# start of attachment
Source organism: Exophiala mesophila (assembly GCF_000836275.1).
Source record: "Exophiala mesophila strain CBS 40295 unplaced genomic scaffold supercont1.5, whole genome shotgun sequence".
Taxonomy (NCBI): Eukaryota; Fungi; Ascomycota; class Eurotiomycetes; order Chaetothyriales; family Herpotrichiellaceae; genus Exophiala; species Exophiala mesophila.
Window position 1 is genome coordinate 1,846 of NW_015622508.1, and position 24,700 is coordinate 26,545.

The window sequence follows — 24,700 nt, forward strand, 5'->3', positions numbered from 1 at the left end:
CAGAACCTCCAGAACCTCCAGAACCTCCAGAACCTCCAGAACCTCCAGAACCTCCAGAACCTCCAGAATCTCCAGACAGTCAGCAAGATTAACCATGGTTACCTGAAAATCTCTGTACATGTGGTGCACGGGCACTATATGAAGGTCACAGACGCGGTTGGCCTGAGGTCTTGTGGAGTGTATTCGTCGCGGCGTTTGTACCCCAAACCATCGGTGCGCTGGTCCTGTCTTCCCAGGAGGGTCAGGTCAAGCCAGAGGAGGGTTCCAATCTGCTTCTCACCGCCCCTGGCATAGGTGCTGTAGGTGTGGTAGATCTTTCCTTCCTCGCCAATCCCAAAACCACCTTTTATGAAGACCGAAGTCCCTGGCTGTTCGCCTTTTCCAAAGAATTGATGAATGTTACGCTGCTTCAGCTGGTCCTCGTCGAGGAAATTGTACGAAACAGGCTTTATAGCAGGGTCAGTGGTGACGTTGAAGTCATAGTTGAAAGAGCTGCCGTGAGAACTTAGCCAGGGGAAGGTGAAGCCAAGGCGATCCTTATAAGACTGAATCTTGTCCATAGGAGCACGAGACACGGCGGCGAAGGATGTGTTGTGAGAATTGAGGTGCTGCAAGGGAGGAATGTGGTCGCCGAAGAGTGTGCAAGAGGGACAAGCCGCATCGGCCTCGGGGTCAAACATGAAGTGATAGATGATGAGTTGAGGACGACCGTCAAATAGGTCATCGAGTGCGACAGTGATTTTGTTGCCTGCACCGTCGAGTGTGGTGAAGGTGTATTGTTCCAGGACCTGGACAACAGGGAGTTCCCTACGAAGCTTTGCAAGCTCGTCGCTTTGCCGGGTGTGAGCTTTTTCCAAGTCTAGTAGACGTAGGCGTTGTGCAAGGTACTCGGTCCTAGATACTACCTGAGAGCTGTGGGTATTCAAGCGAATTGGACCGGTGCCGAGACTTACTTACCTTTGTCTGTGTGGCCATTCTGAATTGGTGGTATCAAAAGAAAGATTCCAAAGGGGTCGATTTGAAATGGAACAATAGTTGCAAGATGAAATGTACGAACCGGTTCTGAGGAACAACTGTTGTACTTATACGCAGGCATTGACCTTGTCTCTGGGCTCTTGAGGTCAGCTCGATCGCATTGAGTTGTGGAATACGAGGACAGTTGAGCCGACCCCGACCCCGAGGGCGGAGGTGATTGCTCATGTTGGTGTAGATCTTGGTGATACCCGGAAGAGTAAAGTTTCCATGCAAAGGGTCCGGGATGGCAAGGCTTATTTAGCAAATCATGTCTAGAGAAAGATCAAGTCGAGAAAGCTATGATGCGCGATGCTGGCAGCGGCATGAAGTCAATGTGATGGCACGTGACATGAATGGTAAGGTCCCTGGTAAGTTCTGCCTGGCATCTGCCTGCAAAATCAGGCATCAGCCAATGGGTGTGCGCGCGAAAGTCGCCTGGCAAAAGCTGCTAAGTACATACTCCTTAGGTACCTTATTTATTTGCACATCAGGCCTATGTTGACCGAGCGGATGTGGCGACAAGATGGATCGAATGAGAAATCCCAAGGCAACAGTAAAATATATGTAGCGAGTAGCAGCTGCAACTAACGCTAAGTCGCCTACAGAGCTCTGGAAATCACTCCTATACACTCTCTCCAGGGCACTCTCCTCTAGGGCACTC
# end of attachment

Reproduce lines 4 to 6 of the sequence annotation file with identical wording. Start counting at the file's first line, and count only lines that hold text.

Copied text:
Window position 1 is genome coordinate 1,846 of NW_015622508.1, and position 24,700 is coordinate 26,545.

The window sequence follows — 24,700 nt, forward strand, 5'->3', positions numbered from 1 at the left end:
CAGAACCTCCAGAACCTCCAGAACCTCCAGAACCTCCAGAACCTCCAGAACCTCCAGAACCTCCAGAATCTCCAGACAGTCAGCAAGATTAACCATGGTTACCTGAAAATCTCTGTACATGTGGTGCACGGGCACTATATGAAGGTCACAGACGCGGTTGGCCTGAGGTCTTGTGGAGTGTATTCGTCGCGGCGTTTGTACCCCAAACCATCGGTGCGCTGGTCCTGTCTTCCCAGGAGGGTCAGGTCAAGCCAGAGGAGGGTTCCAATCTGCTTCTCACCGCCCCTGGCATAGGTGCTGTAGGTGTGGTAGATCTTTCCTTCCTCGCCAATCCCAAAACCACCTTTTATGAAGACCGAAGTCCCTGGCTGTTCGCCTTTTCCAAAGAATTGATGAATGTTACGCTGCTTCAGCTGGTCCTCGTCGAGGAAATTGTACGAAACAGGCTTTATAGCAGGGTCAGTGGTGACGTTGAAGTCATAGTTGAAAGAGCTGCCGTGAGAACTTAGCCAGGGGAAGGTGAAGCCAAGGCGATCCTTATAAGACTGAATCTTGTCCATAGGAGCACGAGACACGGCGGCGAAGGATGTGTTGTGAGAATTGAGGTGCTGCAAGGGAGGAATGTGGTCGCCGAAGAGTGTGCAAGAGGGACAAGCCGCATCGGCCTCGGGGTCAAACATGAAGTGATAGATGATGAGTTGAGGACGACCGTCAAATAGGTCATCGAGTGCGACAGTGATTTTGTTGCCTGCACCGTCGAGTGTGGTGAAGGTGTATTGTTCCAGGACCTGGACAACAGGGAGTTCCCTACGAAGCTTTGCAAGCTCGTCGCTTTGCCGGGTGTGAGCTTTTTCCAAGTCTAGTAGACGTAGGCGTTGTGCAAGGTACTCGGTCCTAGATACTACCTGAGAGCTGTGGGTATTCAAGCGAATTGGACCGGTGCCGAGACTTACTTACCTTTGTCTGTGTGGCCATTCTGAATTGGTGGTATCAAAAGAAAGATTCCAAAGGGGTCGATTTGAAATGGAACAATAGTTGCAAGATGAAATGTACGAACCGGTTCTGAGGAACAACTGTTGTACTTATACGCAGGCATTGACCTTGTCTCTGGGCTCTTGAGGTCAGCTCGATCGCATTGAGTTGTGGAATACGAGGACAGTTGAGCCGACCCCGACCCCGAGGGCGGAGGTGATTGCTCATGTTGGTGTAGATCTTGGTGATACCCGGAAGAGTAAAGTTTCCATGCAAAGGGTCCGGGATGGCAAGGCTTATTTAGCAAATCATGTCTAGAGAAAGATCAAGTCGAGAAAGCTATGATGCGCGATGCTGGCAGCGGCATGAAGTCAATGTGATGGCACGTGACATGAATGGTAAGGTCCCTGGTAAGTTCTGCCTGGCATCTGCCTGCAAAATCAGGCATCAGCCAATGGGTGTGCGCGCGAAAGTCGCCTGGCAAAAGCTGCTAAGTACATACTCCTTAGGTACCTTATTTATTTGCACATCAGGCCTATGTTGACCGAGCGGATGTGGCGACAAGATGGATCGAATGAGAAATCCCAAGGCAACAGTAAAATATATGTAGCGAGTAGCAGCTGCAACTAACGCTAAGTCGCCTACAGAGCTCTGGAAATCACTCCTATACACTCTCTCCAGGGCACTCTCCTCTAGGGCACTC